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Artificial diamonds - now available in extra large


#1

by Catherine Brahic
newscientist.com

Diamonds are a girl’s best friend, they say - and soon they could be
every girl’s best friend.

A team in the US has brought the world one step closer to cheap,
mass-produced, perfect diamonds. The improvement also means there is
no theoretical limit on the size of diamonds that can be grown in
the lab.

A team led by Russell Hemley, of the Carnegie Institute of
Washington, makes diamonds by chemical vapour deposition (CVD),
where carbon atoms in a gas are deposited on a surface to produce
diamond crystals.

The CVD process produces rapid diamond growth, but impurities from
the gas are absorbed and the diamonds take on a brownish tint.

These defects can be purged by a costly high-pressure,
high-temperature treatment called annealing. However, only
relatively small diamonds can be produced this way: the largest so
far being a 34-carat yellow diamond about 1 centimetre wide.
Microwaved gems

Now Hemley and his team have got around the size limit by using
microwaves to “cook” their diamonds in a hydrogen plasma at 2200 C
but at low pressure. Diamond size is now limited only by the size of
the microwave chamber used.

“The most exciting aspect of this new annealing process is the
unlimited size of the crystals that can be treated. The breakthrough
will allow us to push to kilocarat diamonds of high optical
quality,” says Hemley’s Carnegie Institute colleague Ho-kwang Mao.

“The microwave unit is also significantly less expensive than a
large high-pressure apparatus,” adds Yufei Meng, who also
participated in the experiments.

The new technique is so efficient that the synthetic diamonds
contain fewer impurities than those found in nature, says Meng. “We
once sent one of our lab-grown diamonds for jewellery
identification, it wasn’t told apart from natural ones,” she says.

One immediate application will be to make ultra-high quality windows
that are optically transparent to lasers. Threat to commerce

The team’s method “could be routinely run in any laboratory where it
is needed,” says Alexandre Zaitsev, a physicist at the City
University of New York, whose work also includes diamonds. “When
considered in combination with the high-growth-rate technique of CVD
diamonds, it seems to be a starting point of mass-scale production
of perfect diamond material at a low price.”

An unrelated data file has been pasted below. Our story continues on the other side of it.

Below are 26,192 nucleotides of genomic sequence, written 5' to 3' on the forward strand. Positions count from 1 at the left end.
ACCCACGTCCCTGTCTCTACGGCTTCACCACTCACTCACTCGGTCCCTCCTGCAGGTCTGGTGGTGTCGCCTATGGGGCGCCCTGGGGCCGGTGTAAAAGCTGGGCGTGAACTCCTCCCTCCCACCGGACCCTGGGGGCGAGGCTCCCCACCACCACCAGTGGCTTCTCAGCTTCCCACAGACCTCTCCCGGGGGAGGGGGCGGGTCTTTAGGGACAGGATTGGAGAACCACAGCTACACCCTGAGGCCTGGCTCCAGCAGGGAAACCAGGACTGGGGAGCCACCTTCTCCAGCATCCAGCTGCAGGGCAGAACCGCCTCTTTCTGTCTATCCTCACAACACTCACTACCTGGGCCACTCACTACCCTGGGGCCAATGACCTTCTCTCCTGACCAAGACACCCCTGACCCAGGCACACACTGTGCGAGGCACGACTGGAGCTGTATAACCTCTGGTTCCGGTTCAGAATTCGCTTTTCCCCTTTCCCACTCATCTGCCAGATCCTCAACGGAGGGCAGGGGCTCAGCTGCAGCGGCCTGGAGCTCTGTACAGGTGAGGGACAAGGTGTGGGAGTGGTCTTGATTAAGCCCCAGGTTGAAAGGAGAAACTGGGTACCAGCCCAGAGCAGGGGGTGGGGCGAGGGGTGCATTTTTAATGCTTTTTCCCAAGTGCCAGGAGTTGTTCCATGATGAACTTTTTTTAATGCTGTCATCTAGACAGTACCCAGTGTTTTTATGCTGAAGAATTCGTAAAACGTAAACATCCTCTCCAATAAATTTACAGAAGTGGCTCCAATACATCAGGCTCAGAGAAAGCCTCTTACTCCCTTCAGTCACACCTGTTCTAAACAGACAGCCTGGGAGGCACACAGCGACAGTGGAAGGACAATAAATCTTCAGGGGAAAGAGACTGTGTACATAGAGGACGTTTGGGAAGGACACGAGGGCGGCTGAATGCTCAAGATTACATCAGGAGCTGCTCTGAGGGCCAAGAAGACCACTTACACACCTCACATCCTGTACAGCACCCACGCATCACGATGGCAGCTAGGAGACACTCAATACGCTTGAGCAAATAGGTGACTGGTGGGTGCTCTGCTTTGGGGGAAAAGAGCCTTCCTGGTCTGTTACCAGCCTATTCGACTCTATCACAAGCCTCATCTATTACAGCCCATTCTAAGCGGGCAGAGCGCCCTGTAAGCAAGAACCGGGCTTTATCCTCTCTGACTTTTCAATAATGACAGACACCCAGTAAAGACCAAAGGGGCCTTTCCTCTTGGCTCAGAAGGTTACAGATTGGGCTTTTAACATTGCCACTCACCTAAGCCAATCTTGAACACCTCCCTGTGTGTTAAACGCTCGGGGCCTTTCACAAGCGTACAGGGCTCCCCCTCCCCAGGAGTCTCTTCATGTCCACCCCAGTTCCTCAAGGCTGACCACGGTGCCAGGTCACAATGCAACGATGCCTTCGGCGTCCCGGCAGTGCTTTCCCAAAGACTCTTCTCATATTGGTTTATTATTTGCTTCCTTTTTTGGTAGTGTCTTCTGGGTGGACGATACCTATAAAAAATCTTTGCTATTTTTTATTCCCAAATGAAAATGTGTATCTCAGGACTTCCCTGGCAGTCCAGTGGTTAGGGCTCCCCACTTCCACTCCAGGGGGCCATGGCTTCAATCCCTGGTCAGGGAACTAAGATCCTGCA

Zaitsev considers low-pressure annealing at temperatures greater
than 2000 C to be a “breakthrough in diamond research and
technology”.

The improving quality of synthetic diamonds threatens the natural
diamond market. While 20 tonnes of natural diamonds are mined
annually, some 600 tonnes of synthetic diamonds are produced each
year for industrial use alone.

They are used in a range of high-end technologies, such as lasers and
high-pressure anvils. Some companies have also started to sell
synthetic diamonds as In response, diamond giant De Beers
has set up a “Gem Defensive Programme” with the aim of finding ways
to tell apart synthetic and natural diamonds.


#2

Oh my goodness where do all of these foolish articles come from?
Mostly, it seems, from the synthetic diamond manufacturers. Yes
synthetic diamonds are available. Almost entirely they are colored
diamonds and not white ones. The claims the manufacturers make are
all overblown. There was just an article in Gems and Gemology which
describes how to identify these stones (admittedly some of requires
lab equipment most won’t have, but they have now identified things
visible under a microscope that are at least suspicious markers). De
Beers developed equipment long ago. Nothing new there. No they will
not replace natural ones (any more than synthetic sapphires replaced
natural ones).

Daniel R. Spirer, G.G.
Daniel R. Spirer Jewelers, LLC
www.spirerjewelers.com


#3

If someone looking for a really large diamond, I can point in the
right direction.

Read this article

http://tinyurl.com/62zvc6

Leonid Surpin
www.studioarete.com


#4
Oh my goodness where do all of these foolish articles come from?
Mostly, it seems, from the synthetic diamond manufacturers. Yes
synthetic diamonds are available. Almost entirely they are colored
diamonds and not white ones. The claims the manufacturers make are
all overblown. There was just an article in Gems and Gemology which
describes how to identify these stones (admittedly some of requires
lab equipment most won't have, but they have now identified things
visible under a microscope that are at least suspicious markers).
De Beers developed equipment long ago. Nothing new there. No they
will not replace natural ones (any more than synthetic sapphires
replaced natural ones). 

Well, not exactly.

CVD to grow single crystal diamonds is definitely new. And as it
says in the article CVD has a lot of advantages (low pressure, lower
temperatures, the ability to produce much larger pieces and several
others – including cost). This is very different from the high
pressure, high temperature process used to produce synthetic gem
diamonds today.

Norton and other companies have been producing CVD diamond films for
more than a decade. I remember handling an 8" disk of clear
(polycrystaline) diamond about 1/16" thick at the SEMIcon West trade
show at the Norton booth about a decade ago. For that matter, modern